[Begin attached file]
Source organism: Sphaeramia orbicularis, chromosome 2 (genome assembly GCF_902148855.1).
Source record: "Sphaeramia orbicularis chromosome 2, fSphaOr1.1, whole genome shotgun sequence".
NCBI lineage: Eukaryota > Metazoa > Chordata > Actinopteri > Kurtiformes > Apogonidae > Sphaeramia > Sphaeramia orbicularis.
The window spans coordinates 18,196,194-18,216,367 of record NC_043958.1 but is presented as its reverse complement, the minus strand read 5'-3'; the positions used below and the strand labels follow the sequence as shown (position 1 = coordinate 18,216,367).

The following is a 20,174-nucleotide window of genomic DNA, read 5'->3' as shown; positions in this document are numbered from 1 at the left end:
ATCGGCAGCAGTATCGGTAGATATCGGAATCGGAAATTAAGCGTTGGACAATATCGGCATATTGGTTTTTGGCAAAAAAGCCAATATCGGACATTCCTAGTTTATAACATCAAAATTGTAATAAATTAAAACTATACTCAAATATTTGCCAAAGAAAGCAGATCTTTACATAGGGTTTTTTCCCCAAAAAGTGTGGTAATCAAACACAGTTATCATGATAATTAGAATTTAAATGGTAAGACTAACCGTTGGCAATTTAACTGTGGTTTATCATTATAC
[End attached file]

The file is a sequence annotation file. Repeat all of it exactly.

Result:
Source organism: Sphaeramia orbicularis, chromosome 2 (genome assembly GCF_902148855.1).
Source record: "Sphaeramia orbicularis chromosome 2, fSphaOr1.1, whole genome shotgun sequence".
NCBI lineage: Eukaryota > Metazoa > Chordata > Actinopteri > Kurtiformes > Apogonidae > Sphaeramia > Sphaeramia orbicularis.
The window spans coordinates 18,196,194-18,216,367 of record NC_043958.1 but is presented as its reverse complement, the minus strand read 5'-3'; the positions used below and the strand labels follow the sequence as shown (position 1 = coordinate 18,216,367).

The following is a 20,174-nucleotide window of genomic DNA, read 5'->3' as shown; positions in this document are numbered from 1 at the left end:
ATCGGCAGCAGTATCGGTAGATATCGGAATCGGAAATTAAGCGTTGGACAATATCGGCATATTGGTTTTTGGCAAAAAAGCCAATATCGGACATTCCTAGTTTATAACATCAAAATTGTAATAAATTAAAACTATACTCAAATATTTGCCAAAGAAAGCAGATCTTTACATAGGGTTTTTTCCCCAAAAAGTGTGGTAATCAAACACAGTTATCATGATAATTAGAATTTAAATGGTAAGACTAACCGTTGGCAATTTAACTGTGGTTTATCATTATAC